Meet the Mason Nation: Ric Chollar


Ric Chollar

Job: Adjunct Faculty Member, Women and Gender Studies, School of Integrative Studies, Social Work

Ric Chollar in front of clothing and a Patriots sign
Ric Chollar Photo by Cristian Torres/Strategic Communications

Ric Chollar’s relationship with George Mason University began in 1987 when he started teaching for the Psychology Department. In the late 1990s, he became the facilitator for an LGBTQ counseling group, and in 2001 he was hired as a consultant on what grew into the Safe Zone program. In the early 2000s, programs like Safe Zone increased LGBTQ visibility at Mason, and the LGBTQ resources staff at the time worked with faculty to institutionalize the first LGBTQ studies courses. From 2002 to 2017, Chollar was a staff member for what became the LGBTQ+ Resources Center, and he continues to teach as an adjunct.

Finding a Home at Mason: Chollar said he felt respected and encouraged by colleagues from the start, but that his time at Mason has required being humble enough to learn from mistakes. In his work, he aspires to achieve healing, compassion, justice, and liberation. “Even though it will look different for each person, how can I best support someone to become more free and more of who they know they are?”

It Takes a Village: Chollar’s involvement with Mason helped give shape to the university’s story of LGBTQ advocacy, one in which he insists there are many unsung heroes. Students initially took the lead on LGBTQ issues, and he credits the activist work of many longtime Mason faculty and staff. He said LGBTQ liaisons and leaders in offices and departments across Mason are key to successful support. Over the years, the LGBTQ+ Resources Center has consistently worked with the Women and Gender Studies Program; the office now known as Diversity, Equity, and Inclusion; the Center for Culture, Equity, and Empowerment; and Counseling and Psychological Services.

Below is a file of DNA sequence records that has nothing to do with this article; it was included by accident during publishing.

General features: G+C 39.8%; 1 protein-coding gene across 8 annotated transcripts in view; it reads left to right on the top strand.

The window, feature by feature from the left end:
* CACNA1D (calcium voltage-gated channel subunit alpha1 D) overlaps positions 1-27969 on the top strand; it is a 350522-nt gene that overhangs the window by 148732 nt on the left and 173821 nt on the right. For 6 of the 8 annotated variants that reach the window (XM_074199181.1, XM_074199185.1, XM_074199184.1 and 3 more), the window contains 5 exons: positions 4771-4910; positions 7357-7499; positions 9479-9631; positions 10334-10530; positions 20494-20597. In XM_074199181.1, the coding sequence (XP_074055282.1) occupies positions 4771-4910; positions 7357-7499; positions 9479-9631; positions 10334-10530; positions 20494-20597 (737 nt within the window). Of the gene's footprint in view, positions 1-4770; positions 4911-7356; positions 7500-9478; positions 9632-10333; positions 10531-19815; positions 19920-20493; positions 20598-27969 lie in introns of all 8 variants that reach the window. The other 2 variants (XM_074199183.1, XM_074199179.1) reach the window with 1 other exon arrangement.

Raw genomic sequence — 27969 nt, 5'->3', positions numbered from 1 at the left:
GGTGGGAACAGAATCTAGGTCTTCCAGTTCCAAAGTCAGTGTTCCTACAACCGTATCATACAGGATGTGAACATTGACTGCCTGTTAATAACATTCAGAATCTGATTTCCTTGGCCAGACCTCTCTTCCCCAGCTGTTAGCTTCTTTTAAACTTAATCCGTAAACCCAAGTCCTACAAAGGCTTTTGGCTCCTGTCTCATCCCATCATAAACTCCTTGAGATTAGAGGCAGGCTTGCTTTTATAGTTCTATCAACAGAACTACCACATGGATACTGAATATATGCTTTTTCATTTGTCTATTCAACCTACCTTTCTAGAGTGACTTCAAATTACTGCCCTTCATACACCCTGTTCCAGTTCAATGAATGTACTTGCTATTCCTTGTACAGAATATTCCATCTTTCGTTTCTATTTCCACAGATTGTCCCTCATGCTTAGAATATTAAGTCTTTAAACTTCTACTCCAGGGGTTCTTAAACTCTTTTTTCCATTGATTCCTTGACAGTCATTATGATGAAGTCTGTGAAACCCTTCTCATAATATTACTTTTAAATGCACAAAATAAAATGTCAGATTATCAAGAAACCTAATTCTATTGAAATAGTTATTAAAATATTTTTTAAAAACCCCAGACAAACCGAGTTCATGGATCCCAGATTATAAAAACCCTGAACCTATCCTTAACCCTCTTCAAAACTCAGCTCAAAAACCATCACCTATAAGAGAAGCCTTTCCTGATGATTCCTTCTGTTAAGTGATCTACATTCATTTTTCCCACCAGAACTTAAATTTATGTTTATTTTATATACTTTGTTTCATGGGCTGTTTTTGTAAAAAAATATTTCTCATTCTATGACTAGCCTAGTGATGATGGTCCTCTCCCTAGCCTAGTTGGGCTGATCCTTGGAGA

Strength from Diversity: Chollar said the efforts of programs like Safe Zone and events like Ryan Allen’s drag persona Reann Ballslee becoming Homecoming Queen helped increase the visibility of the LGBTQ community at Mason in the 2000s. One example Chollar gives of a cross-university collaboration that embodies the ideals of the LGBTQ+ Resources Center was when students advocated for inviting trans-rights activist Laverne Cox to campus. The resulting event was the one of the most successful Chollar has witnessed, and many students expressed finally feeling represented. “It is always important for us to work with students as whole, complicated people.”

Creating Spaces for All: Chollar encourages a balance between improving existing support and making spaces for a wider range of people. This includes acknowledging the importance of racial identity and that many LGBTQ students of color face specific oppression, as well as supporting trans and nonbinary people in leadership roles. “It’s not for us to think we're the experts. It’s about being open to learning from others, creating space for others to learn and lead, and ultimately, it’s about learning and working together.”